Need for Training and Development

There is continuous pressure for efficiency and if the organization does not respond to this pressure, it may find itself rapidly losing its market. Training imparts skills and knowledge to employees in order that they contribute to the organization’s efficiency and be able to cope up with the pressures of changing environment. The viability of an organization depends to a considerable extent on the skills of different employees, especially that of managerial cadre, to relate the organization with its environment. Therefore, in any organization, there is no question of whether to train its employees or not, the only choice is that of following a particular training and development method. Three factors which necessitate continuous training in an organization are technological advances, organizational complexity and human relations. All these factors are related to each other.

Training and development can play the following role in an organization.

  1. Increases Efficiency. Training and development increases skills for doing a job in better way. This is more important in the context of changing technology because the old method of working may not be relevant. As such, training is required even to maintain minimum level of output.
  2. Increases Morale. Training and development increases morale of employees. High morale is evidenced by employee enthusiasm. Training increases employee morale by relating their skills with their job requirements. Possession of skills necessary to perform a job well often tends to meet human needs such as security and ego satisfaction. Trained employees can see the jobs in more meaningful way.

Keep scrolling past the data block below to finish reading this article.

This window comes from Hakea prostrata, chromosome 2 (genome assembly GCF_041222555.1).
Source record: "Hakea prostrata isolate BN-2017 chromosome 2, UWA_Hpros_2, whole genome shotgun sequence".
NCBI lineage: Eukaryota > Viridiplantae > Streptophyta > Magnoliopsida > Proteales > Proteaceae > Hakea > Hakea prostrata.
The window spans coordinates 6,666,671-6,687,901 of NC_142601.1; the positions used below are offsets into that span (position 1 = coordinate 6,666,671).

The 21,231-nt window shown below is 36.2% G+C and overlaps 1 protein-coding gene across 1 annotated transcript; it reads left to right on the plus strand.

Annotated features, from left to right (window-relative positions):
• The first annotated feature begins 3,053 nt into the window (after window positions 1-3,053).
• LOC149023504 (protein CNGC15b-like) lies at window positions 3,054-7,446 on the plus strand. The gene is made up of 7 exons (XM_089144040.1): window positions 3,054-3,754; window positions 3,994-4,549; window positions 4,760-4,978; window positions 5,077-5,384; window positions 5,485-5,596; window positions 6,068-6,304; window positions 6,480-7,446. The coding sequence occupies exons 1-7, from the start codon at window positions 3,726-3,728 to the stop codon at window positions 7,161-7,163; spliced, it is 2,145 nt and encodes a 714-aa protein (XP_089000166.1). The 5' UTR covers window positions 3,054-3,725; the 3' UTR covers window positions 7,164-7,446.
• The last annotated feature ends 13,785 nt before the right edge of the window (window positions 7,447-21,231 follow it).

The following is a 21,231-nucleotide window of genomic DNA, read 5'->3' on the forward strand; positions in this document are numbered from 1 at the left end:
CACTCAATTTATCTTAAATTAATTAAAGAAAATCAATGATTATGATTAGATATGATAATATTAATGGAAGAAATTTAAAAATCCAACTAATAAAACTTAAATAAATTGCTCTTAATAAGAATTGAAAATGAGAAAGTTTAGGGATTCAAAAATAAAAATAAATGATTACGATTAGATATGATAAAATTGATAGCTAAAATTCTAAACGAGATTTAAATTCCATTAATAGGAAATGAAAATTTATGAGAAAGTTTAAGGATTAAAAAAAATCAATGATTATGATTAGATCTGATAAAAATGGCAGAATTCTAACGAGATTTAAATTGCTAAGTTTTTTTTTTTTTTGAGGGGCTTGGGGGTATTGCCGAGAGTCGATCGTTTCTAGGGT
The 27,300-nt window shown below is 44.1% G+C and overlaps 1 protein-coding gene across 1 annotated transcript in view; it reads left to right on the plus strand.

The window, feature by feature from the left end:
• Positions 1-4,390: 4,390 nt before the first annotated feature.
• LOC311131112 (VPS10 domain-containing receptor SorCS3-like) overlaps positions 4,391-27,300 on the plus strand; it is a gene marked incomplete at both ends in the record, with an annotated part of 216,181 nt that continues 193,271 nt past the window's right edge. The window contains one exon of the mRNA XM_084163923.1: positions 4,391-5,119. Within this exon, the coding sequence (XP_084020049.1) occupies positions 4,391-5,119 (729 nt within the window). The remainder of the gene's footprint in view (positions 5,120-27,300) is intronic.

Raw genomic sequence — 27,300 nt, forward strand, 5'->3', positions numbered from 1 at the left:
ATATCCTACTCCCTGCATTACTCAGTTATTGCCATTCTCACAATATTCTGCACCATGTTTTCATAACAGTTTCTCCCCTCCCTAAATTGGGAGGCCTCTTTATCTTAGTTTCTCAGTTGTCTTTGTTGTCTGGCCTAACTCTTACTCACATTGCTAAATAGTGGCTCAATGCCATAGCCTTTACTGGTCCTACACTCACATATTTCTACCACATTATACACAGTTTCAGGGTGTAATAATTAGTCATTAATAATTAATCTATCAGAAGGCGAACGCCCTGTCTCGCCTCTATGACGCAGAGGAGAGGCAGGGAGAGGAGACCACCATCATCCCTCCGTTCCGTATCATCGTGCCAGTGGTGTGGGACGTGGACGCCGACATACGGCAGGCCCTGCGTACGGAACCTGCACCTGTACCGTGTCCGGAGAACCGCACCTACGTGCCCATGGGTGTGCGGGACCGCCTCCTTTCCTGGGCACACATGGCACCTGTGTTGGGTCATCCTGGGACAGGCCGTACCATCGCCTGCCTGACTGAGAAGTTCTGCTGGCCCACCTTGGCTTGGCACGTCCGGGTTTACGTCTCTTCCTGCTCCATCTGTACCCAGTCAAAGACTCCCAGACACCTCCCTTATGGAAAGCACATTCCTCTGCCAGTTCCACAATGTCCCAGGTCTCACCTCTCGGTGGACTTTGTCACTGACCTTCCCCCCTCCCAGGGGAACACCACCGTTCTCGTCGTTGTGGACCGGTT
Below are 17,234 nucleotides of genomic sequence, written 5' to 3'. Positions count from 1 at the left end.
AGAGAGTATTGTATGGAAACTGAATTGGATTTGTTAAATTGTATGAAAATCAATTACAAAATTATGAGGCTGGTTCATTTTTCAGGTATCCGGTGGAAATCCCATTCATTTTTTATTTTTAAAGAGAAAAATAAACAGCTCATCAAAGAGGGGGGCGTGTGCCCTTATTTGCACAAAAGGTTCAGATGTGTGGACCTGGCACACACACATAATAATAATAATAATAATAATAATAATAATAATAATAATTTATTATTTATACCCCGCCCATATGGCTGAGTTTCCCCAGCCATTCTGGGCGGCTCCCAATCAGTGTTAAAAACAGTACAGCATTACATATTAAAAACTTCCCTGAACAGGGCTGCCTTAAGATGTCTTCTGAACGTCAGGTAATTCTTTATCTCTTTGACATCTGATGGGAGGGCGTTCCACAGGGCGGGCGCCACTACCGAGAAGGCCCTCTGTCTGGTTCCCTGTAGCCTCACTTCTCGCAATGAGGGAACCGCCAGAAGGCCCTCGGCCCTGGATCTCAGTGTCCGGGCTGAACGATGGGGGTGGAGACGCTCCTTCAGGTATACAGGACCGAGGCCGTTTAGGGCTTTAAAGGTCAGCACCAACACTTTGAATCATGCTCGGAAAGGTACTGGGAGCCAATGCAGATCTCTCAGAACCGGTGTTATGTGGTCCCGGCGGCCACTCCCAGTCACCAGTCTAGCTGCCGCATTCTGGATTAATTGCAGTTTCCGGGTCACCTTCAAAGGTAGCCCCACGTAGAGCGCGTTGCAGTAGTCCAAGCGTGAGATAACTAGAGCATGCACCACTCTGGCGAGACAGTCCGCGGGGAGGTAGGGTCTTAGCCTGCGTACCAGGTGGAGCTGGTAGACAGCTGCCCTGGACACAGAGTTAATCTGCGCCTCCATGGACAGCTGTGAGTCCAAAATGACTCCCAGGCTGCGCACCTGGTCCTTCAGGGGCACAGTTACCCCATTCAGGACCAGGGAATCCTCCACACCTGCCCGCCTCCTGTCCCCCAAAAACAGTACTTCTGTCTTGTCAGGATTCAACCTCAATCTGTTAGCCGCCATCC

3. Better Human Relations. Training increases the quality of human relations in an organization. Growing complexity of organizations has led to various human problems like inter-personal and inter-group problems. These problems can be overcome by suitable human relation training.
  4. Reduced Supervision. Trained employees require less supervision. Autonomy and freedom can be given if the employees are trained properly to handle their jobs without the help of supervision. With reduced supervision, a manager can increase his span of control in the organization which saves cost to the organization.
  5. Increased Organizational Viability and Flexibility. There is no greater organizational asset than trained personnel, because these people can turn the other assets into productive whole. Viability relates to survival of the organization during bad days and flexibility relates to sustain its effectiveness despite the loss of its key personnel and making short-term adjustment with the existing personnel. Such adjustment is possible if the organization has trained people who can occupy the positions vacated by key personnel. The organization, which does not prepare a second line of personnel who can ultimately take the charge of key personnel, may not be successful in the absence of such key personnel for whatever the reason.